By ROB CARRICK
Wednesday, April 11, 2018
Your best chance of owning an ETF-beating mutual fund is in the Canadian dividend and income category.
A scorecard comparing actively managed mutual funds against their benchmark stock indexes shows a marked pattern of underperformance for mutual funds, except among Canadian dividend funds. Almost 58 per cent of dividend and income equity funds beat the S&P/TSX Dividend Aristocrats Index in 2017, by far the best showing of any fund category.
The SPIVA Canada Scorecard from S&P Dow Jones Indices is a long-running exercise in comparing actively managed funds to indexes that investors can buy into directly via exchange-traded funds. S&P Dow Jones is a big player in indexing, so its scorecards have to be viewed to some extent as an exercise in brand-building.
But they're also a useful reminder of how frequently actively managed funds fail to match up to indexes you can buy into through ETFs. Of course, ETFs have fees that cut into the returns of the indexes they track.
The counterargument is that ETF fees have steadily fallen in recent years through the kind of intense price competition you just don't see in the mutual fund business.
The SPIVA scorecard found that just 6.8 per cent of Canadian equity funds beat the S&P/TSX Composite Total Return Index last year, 30.6 per cent of U.S. equity funds outperformed the S&P 500 (in Canadian dollars) and 27 per cent of international funds outperformed their benchmark.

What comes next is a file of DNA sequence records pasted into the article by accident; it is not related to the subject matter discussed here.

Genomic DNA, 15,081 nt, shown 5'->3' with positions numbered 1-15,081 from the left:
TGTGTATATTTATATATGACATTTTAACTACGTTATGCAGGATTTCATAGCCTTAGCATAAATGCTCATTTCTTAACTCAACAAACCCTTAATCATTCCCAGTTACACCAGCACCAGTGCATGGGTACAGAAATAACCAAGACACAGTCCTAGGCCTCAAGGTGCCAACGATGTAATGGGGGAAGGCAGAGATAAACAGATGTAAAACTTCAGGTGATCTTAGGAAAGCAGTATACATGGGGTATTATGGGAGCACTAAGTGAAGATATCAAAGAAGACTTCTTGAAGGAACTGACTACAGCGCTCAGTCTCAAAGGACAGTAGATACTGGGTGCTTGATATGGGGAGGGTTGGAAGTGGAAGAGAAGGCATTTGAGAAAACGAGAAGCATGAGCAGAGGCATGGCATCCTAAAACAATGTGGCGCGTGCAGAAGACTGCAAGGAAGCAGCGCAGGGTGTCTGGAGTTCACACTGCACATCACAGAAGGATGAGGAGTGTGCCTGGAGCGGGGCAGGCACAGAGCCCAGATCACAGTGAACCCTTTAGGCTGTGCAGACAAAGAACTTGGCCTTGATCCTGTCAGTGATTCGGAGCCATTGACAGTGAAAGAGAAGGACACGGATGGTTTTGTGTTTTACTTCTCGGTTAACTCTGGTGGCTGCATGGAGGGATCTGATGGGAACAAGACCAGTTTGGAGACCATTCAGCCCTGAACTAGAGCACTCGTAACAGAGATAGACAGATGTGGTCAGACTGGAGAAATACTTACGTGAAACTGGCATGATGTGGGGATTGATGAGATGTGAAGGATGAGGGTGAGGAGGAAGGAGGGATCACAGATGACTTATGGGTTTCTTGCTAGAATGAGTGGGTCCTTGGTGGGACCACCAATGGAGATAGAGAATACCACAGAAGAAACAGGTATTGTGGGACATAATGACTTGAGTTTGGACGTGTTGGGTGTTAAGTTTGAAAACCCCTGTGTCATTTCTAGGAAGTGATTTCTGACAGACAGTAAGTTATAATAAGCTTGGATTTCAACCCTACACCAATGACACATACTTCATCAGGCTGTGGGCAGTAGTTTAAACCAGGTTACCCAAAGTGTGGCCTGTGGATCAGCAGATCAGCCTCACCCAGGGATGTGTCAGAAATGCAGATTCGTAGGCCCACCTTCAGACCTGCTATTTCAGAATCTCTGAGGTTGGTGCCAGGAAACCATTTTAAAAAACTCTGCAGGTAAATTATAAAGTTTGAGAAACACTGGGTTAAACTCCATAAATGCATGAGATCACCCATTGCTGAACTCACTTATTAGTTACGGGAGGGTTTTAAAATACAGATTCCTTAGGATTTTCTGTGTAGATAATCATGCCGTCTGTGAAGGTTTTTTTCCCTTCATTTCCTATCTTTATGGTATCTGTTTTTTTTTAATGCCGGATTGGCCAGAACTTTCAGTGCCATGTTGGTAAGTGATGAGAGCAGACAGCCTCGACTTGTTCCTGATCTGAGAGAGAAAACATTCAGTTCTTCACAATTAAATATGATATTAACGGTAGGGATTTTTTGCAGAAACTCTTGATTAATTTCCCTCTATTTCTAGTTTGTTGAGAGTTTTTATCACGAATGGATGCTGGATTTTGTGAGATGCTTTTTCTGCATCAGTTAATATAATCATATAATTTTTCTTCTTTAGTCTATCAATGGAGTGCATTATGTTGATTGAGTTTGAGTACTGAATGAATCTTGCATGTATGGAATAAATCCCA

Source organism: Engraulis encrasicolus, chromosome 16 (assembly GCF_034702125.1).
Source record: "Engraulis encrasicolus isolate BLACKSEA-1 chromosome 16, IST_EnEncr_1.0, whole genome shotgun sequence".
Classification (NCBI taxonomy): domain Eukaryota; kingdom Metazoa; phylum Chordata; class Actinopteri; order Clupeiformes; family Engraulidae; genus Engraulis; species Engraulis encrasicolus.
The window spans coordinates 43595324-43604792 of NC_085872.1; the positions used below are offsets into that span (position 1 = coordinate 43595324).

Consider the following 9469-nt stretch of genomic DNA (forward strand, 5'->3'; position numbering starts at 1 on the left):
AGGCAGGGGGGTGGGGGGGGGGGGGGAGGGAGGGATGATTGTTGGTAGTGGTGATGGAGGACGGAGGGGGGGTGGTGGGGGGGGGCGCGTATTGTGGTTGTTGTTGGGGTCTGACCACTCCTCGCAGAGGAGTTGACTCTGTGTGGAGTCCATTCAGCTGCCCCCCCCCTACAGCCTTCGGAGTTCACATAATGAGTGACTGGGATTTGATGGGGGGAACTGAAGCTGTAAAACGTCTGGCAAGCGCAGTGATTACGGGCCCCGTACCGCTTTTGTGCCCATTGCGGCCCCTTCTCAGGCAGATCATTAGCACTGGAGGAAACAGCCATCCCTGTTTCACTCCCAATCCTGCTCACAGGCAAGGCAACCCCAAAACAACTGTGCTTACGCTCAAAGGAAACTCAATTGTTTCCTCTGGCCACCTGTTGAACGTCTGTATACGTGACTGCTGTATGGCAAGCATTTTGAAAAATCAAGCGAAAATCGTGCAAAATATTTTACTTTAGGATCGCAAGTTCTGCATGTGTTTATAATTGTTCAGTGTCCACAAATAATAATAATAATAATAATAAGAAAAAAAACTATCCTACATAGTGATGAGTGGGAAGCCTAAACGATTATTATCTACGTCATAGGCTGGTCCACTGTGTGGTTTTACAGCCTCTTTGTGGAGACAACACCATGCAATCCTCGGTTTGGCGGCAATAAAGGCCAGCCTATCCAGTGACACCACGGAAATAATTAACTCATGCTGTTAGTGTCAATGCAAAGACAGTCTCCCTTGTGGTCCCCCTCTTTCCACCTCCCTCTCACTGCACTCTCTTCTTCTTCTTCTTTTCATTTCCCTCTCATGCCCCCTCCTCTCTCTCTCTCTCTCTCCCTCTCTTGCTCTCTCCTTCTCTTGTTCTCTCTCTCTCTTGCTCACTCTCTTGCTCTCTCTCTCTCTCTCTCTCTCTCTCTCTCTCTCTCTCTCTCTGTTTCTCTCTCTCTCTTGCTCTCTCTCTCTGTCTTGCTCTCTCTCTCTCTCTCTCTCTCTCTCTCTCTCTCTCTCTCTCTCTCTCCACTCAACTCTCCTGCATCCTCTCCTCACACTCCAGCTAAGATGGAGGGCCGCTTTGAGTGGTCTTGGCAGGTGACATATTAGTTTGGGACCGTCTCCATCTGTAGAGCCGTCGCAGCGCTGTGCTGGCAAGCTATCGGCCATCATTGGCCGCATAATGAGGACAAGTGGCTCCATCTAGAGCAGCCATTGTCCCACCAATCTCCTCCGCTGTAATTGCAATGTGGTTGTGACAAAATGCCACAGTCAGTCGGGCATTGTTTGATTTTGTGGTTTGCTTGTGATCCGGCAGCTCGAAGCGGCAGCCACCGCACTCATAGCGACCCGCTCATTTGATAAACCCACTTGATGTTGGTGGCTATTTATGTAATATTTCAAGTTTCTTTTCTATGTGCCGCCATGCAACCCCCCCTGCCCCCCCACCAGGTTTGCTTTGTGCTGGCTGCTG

Longer-term underperformance was also pronounced, except for dividend funds. A bit more than 46 per cent of dividend funds beat the index in the past three-year period, and 40.5 per cent were index-beaters over the past five years.
No dividend funds beat the index over the past 10 years, which is a sad showing. But for more recent periods, dividend funds have been more competitive against index investing than any other type of fund.
Ten dividend and income ETFs made the latest instalment of the Globe and Mail ETF Buyer' Guide, many of them indextrackers. Returns for these funds were kind of dismal over the past one-, three- and five-year periods. Some Canadian dividend mutual funds to investigate as alternatives are Beutel Goodman Canadian Dividend D, Dynamic Dividend Series A, Leith Wheeler Canadian Dividend Series B and RBC Canadian Dividend Series D.
They're all comparatively low cost by mutual fund standards, with strong long-term results.